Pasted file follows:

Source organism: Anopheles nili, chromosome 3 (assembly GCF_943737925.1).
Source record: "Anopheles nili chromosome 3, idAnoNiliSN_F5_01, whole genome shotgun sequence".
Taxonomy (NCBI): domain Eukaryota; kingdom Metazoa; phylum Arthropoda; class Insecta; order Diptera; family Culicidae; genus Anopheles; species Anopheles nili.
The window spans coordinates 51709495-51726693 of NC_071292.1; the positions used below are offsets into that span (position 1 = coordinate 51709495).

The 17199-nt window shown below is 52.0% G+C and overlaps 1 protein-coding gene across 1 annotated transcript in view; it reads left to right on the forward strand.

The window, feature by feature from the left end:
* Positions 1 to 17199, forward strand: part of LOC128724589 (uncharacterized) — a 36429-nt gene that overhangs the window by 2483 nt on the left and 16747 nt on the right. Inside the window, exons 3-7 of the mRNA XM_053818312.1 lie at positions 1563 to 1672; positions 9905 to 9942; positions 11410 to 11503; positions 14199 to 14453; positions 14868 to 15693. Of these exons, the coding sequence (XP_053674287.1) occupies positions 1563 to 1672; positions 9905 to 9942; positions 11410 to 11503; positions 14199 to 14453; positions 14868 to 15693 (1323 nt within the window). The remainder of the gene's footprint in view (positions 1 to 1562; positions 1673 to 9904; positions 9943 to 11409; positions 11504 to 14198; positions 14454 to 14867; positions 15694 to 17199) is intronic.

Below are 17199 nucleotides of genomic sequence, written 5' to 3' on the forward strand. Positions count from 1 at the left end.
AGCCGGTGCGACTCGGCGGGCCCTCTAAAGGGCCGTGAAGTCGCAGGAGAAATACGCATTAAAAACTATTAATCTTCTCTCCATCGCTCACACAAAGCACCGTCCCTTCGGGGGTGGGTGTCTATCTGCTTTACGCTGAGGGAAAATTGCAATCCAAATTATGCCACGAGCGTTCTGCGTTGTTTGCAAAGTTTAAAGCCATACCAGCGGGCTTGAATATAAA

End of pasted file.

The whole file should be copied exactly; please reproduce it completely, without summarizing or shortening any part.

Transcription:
Source organism: Anopheles nili, chromosome 3 (assembly GCF_943737925.1).
Source record: "Anopheles nili chromosome 3, idAnoNiliSN_F5_01, whole genome shotgun sequence".
Taxonomy (NCBI): domain Eukaryota; kingdom Metazoa; phylum Arthropoda; class Insecta; order Diptera; family Culicidae; genus Anopheles; species Anopheles nili.
The window spans coordinates 51709495-51726693 of NC_071292.1; the positions used below are offsets into that span (position 1 = coordinate 51709495).

The 17199-nt window shown below is 52.0% G+C and overlaps 1 protein-coding gene across 1 annotated transcript in view; it reads left to right on the forward strand.

The window, feature by feature from the left end:
* Positions 1 to 17199, forward strand: part of LOC128724589 (uncharacterized) — a 36429-nt gene that overhangs the window by 2483 nt on the left and 16747 nt on the right. Inside the window, exons 3-7 of the mRNA XM_053818312.1 lie at positions 1563 to 1672; positions 9905 to 9942; positions 11410 to 11503; positions 14199 to 14453; positions 14868 to 15693. Of these exons, the coding sequence (XP_053674287.1) occupies positions 1563 to 1672; positions 9905 to 9942; positions 11410 to 11503; positions 14199 to 14453; positions 14868 to 15693 (1323 nt within the window). The remainder of the gene's footprint in view (positions 1 to 1562; positions 1673 to 9904; positions 9943 to 11409; positions 11504 to 14198; positions 14454 to 14867; positions 15694 to 17199) is intronic.

Below are 17199 nucleotides of genomic sequence, written 5' to 3' on the forward strand. Positions count from 1 at the left end.
AGCCGGTGCGACTCGGCGGGCCCTCTAAAGGGCCGTGAAGTCGCAGGAGAAATACGCATTAAAAACTATTAATCTTCTCTCCATCGCTCACACAAAGCACCGTCCCTTCGGGGGTGGGTGTCTATCTGCTTTACGCTGAGGGAAAATTGCAATCCAAATTATGCCACGAGCGTTCTGCGTTGTTTGCAAAGTTTAAAGCCATACCAGCGGGCTTGAATATAAA